Information Obtained Through Cookies and Comparable Tracking Technologies: We collect information about you through tracking technologies including cookies and web beacons. Cookies are little data files kept on your computer's hard disk or device's memory that assist us in enhancing our Services and your experience, determining which areas and features of our Services are the most popular, and tracking the number of visitors. Web beacons (also known as "pixel tags" or "clear GIFs") are electronic pictures that we employ on our Services and in our communications to assist with cookie delivery, session tracking, and usage analysis. We also partner with third-party analytics providers who use cookies, web beacons, device identifiers, and other technologies to collect information regarding your use of our Services and other websites and applications, including your IP address, web browser, mobile network information, pages viewed, time spent on pages or in mobile apps, and links clicked. INTΞGRITY and others may use your information to, among other things, analyze and track data, evaluate the popularity of certain content, present content tailored to your interests on our Services, and better comprehend your online activities. See Your Options for additional information on cookies and how to disable them.

Information Obtained from Outside Sources

We acquire information from external sources. We may collect information about you, for instance, through social networks, accounting service providers, and data analytics service providers. In addition, if you create or log into your INTΞGRITY account via a third-party platform (such as Apple, Facebook, Google, or Twitter), we will have access to certain information from that platform, including your name, lists of friends or followers, birthday, and profile picture, in accordance with the authorization procedures determined by that platform.

We may derive information about you or make assumptions based on the data we gather. We may deduce your location based on your IP address or your reading interests based on your reading history, for instance.

USAGE OF INFORMATION

We use the information we collect to deliver, maintain, and enhance our Services, including publishing and distributing user-generated content, and customizing the posts you see. Additionally, we utilize collected information to: create and administer your INTΞGRITY account;

Send transaction-related information, including confirmations, receipts, and user satisfaction surveys;

Send you technical notices, security alerts, and administrative and support messages;

Respond to your comments and queries and offer support;

Communicate with you about new INTΞGRITY content, goods, services, and features, as well as other news and information that we believe may be of interest to you (see Your Choices for details on how to opt out of these communications at any time);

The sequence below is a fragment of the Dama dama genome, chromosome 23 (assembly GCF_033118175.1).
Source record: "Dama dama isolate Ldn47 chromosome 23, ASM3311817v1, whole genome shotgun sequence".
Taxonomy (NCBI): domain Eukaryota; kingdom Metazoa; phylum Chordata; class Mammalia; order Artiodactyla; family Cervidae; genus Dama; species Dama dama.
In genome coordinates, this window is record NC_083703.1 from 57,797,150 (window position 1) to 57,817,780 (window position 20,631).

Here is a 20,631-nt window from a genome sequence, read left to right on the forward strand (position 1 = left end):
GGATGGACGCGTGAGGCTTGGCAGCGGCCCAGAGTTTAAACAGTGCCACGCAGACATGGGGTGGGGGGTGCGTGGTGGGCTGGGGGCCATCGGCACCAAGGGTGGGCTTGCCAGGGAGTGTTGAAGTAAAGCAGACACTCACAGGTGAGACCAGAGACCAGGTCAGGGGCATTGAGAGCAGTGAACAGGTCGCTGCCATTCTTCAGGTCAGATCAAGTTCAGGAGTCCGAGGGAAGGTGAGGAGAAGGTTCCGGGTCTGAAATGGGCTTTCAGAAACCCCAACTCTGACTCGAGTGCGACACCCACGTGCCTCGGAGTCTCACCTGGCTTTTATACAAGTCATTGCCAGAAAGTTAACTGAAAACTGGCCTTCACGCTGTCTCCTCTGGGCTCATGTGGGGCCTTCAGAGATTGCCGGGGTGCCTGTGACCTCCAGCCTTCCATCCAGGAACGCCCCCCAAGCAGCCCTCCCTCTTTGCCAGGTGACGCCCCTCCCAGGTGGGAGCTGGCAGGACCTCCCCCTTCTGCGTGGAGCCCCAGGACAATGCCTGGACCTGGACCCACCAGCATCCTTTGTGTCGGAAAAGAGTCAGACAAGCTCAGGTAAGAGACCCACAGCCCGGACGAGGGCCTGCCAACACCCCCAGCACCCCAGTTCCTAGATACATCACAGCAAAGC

Monitor and evaluate usage, trends, and activities associated with our Services;

Detect, investigate, and prevent security incidents and other harmful, misleading, fraudulent, or illegal conduct, and safeguard INTΞGRITY’s and others' rights and property;

Comply with our legal and financial requirements; and Carry out any other purpose specified to you at the time the information was obtained.

SHARING OF INFORMATION

We share personal information where required by law or as otherwise specified in this policy:

Personal information is shared with other Service users. If you use our Services to publish content, make comments, or send private messages, for instance, certain information about you, such as your name, photo, bio, and other account information you may supply, as well as information about your activity on our Services, will be available to others (e.g., your followers and who you follow, recent posts, likes, highlights, and responses).

We share personal information with vendors, service providers, and consultants who require access to such information to perform services on our behalf, such as companies that assist us with web hosting, storage, and other infrastructure, analytics, fraud prevention, and security, customer service, communications, and marketing.

We may release personally identifiable information if we think that doing so is in line with or required by any relevant law or legal process, including authorized demands from public authorities to meet national security or law enforcement obligations. If we intend to disclose your personal information in response to a court order, we will provide you with prior notice so that you may contest the disclosure (for example, by seeking court intervention), unless we are prohibited by law or believe that doing so could endanger others or lead to illegal conduct. We shall object to inappropriate legal requests for information regarding users of our Services.

If we believe your actions are inconsistent with our user agreements or policies, if we suspect you have violated the law, or if we believe it is necessary to defend the rights, property, and safety of INTΞGRITY, our users, the public, or others, we may disclose your personal information.

We share personal information with our attorneys and other professional advisers when necessary for obtaining counsel or otherwise protecting and managing our business interests.

We may disclose personal information in conjunction with or during talks for any merger, sale of corporate assets, financing, or purchase of all or part of our business by another firm.